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Fighting HIV/AIDS in Washington, DC

by Jonathan Greenblatt

This post originally appeared on the White House Blog on July 25, 2012.

Sarah* had been living with HIV for 10 years when she discontinued her treatment. After witnessing a murder in her neighborhood, she was afraid to leave her house for care. She was isolated, suffering from post-traumatic stress, and had to cope without HIV treatment for more than three years.

A Positive Pathways Community Health Worker discovered Sarah's situation in July 2011 and reached out to her, calling her more than 10 times before she finally responded. With the support of the Health Worker and a medical case manager, Sarah began addressing her post-traumatic stress, secured safe and regular transportation to a treatment site, re-engaged in HIV care, and even received assistance with her housing needs.

Support from Within the Community

In Washington, DC, Community Health Workers are frontline support for hard-to-reach women suffering from untreated HIV and AIDS. Washington AIDS Partnership's innovative Positive Pathways program recruits Health Workers from the city's high-risk communities and trains them to help their neighbors overcome barriers to treatment.

Through the Community Health Worker network, Positive Pathways identifies out-of-care women, builds peer-based trust, teaches them about living with HIV, provides personalized assistance to help them navigate service systems, and supports them throughout the early part of their medical care until they become independently engaged.

Expanding Care to More People

Because of this innovative model for connecting with hard-to-reach women, the Washington AIDS Partnership received a $320,000 Social Innovation Fund grant through AIDS United in 2011. During the first eight months of implementation, the Washington AIDS Partnership contacted 2,367 individuals and enrolled 268 people who had been out of care. With additional funding from the Social Innovation Fund, the program aims to enroll 500 more people.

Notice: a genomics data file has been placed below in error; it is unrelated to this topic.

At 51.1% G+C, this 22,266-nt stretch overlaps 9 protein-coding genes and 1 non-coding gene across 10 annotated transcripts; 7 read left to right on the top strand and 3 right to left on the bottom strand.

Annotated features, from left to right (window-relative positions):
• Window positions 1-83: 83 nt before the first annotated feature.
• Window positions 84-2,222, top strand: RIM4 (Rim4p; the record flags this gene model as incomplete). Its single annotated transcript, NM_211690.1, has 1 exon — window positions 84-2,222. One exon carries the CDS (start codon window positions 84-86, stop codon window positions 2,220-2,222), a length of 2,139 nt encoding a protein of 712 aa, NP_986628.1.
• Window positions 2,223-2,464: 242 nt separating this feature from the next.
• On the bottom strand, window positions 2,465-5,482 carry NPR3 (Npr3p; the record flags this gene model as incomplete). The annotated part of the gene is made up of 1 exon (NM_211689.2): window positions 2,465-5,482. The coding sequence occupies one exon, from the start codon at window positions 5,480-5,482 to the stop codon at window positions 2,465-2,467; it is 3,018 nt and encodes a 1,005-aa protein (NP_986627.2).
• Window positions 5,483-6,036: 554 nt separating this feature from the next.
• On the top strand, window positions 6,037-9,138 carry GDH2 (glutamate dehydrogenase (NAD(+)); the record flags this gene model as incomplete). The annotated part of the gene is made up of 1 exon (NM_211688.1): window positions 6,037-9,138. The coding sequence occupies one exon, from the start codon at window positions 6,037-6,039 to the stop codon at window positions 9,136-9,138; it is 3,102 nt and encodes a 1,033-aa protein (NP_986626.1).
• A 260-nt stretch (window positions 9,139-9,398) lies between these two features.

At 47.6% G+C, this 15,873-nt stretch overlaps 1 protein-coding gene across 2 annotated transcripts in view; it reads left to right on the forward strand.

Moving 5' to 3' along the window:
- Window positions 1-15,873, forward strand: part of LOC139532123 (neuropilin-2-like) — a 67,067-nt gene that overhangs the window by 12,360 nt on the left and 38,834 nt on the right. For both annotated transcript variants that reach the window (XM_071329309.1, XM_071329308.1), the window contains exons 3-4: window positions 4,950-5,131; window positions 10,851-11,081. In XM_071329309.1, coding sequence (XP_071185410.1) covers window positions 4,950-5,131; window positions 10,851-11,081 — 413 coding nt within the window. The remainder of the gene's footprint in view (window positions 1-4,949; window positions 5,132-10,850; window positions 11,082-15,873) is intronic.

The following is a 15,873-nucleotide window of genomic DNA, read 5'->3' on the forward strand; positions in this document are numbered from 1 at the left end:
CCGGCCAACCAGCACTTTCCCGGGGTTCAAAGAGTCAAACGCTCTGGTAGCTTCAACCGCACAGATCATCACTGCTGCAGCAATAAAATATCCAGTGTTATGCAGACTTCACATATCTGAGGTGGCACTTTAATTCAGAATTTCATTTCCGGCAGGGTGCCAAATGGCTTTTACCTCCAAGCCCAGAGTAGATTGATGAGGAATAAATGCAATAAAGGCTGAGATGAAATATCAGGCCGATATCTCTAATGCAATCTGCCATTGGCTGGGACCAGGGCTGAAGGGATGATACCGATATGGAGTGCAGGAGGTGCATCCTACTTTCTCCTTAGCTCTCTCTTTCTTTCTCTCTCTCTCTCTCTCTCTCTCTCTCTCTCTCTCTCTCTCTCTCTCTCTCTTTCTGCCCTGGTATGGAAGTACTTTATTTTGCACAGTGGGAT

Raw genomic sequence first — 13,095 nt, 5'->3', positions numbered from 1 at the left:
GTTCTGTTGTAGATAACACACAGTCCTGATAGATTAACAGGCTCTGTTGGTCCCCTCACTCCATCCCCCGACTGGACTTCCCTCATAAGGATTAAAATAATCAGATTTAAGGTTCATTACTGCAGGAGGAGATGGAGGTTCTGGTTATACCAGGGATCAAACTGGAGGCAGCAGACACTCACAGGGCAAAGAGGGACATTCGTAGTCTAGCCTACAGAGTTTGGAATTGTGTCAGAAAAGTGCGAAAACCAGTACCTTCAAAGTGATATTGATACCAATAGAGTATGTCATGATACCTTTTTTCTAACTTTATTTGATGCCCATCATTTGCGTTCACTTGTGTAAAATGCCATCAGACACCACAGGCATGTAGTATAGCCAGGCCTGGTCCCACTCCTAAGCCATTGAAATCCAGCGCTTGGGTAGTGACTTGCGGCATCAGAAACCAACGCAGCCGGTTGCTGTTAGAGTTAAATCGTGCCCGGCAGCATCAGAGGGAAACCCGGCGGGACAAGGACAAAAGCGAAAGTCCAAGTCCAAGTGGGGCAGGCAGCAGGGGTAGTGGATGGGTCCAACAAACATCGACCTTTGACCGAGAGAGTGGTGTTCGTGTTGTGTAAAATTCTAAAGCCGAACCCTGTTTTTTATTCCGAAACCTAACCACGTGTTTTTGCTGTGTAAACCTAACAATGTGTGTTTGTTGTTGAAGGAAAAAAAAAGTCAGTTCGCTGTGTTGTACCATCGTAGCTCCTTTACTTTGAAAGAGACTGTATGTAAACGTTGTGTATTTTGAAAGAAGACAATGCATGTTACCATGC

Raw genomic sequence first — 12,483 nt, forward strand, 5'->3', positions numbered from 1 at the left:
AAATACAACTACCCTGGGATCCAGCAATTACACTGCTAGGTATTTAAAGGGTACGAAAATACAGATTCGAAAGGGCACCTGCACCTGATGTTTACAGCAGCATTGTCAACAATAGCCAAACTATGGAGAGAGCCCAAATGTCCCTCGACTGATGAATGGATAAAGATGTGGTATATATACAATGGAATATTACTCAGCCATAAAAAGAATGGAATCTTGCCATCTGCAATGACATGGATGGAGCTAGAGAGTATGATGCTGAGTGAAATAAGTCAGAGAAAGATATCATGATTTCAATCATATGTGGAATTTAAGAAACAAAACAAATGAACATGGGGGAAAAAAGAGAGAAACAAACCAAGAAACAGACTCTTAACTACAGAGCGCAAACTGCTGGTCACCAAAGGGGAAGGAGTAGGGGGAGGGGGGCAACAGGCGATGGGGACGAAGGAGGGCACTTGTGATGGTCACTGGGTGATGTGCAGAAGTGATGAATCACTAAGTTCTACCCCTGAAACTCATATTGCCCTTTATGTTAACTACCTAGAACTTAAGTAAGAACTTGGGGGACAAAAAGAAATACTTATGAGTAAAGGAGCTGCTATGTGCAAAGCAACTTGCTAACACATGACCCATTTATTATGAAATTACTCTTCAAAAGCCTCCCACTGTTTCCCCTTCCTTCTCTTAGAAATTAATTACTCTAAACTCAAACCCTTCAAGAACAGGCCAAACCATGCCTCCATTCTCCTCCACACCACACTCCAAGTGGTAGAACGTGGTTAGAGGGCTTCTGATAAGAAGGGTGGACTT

Nearly 14,500 people live with HIV or AIDS in Washington, DC. For almost half of these people—around 42 percent—there is no evidence that they are in care. Community Health Workers are making critical strides to enhance their health, quality and length of life, while also strengthening our collective efforts toward prevention.

*Sarah's name has been changed to protect her privacy.


Jonathan Greenblatt is Director of the Office of Social Innovation and Civic Participation.

This story highlights the work of the Social Innovation Fund, established by the bipartisan Edward M. Kennedy Serve America Act in 2009 and administered by the Corporation for National and Community Service.

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